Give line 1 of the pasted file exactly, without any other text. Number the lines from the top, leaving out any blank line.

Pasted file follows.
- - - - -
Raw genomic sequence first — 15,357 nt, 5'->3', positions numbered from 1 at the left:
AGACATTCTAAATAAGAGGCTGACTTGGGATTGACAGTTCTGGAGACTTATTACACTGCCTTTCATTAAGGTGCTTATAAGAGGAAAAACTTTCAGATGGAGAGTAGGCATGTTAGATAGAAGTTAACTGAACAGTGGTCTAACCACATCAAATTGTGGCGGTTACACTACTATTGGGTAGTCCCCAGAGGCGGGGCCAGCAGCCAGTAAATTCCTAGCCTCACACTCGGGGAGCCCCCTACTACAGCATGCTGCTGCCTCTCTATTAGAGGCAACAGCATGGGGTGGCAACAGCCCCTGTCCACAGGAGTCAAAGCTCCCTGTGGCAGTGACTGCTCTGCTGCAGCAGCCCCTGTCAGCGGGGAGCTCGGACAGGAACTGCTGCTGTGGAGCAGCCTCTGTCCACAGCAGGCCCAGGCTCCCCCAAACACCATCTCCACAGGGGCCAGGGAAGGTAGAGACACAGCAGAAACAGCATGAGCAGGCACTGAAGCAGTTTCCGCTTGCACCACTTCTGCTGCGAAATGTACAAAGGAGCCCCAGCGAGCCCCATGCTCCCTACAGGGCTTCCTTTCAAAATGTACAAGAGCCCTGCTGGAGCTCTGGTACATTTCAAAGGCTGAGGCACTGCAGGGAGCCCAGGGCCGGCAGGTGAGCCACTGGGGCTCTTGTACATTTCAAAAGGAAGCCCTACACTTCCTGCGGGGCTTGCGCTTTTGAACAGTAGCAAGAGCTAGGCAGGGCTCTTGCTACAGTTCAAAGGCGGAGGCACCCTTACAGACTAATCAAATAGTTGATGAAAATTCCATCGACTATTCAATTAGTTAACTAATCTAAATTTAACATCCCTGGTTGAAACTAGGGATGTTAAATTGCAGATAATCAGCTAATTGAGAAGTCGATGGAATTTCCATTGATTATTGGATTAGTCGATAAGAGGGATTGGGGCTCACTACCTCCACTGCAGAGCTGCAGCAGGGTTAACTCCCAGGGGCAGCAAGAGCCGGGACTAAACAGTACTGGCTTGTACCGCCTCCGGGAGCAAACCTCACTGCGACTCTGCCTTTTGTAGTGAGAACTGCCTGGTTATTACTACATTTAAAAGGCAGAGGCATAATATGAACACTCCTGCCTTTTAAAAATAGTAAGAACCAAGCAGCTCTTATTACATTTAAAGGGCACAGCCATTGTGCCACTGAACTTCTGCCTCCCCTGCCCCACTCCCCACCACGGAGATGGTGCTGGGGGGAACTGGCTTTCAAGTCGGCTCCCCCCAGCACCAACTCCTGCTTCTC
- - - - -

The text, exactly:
Raw genomic sequence first — 15,357 nt, 5'->3', positions numbered from 1 at the left: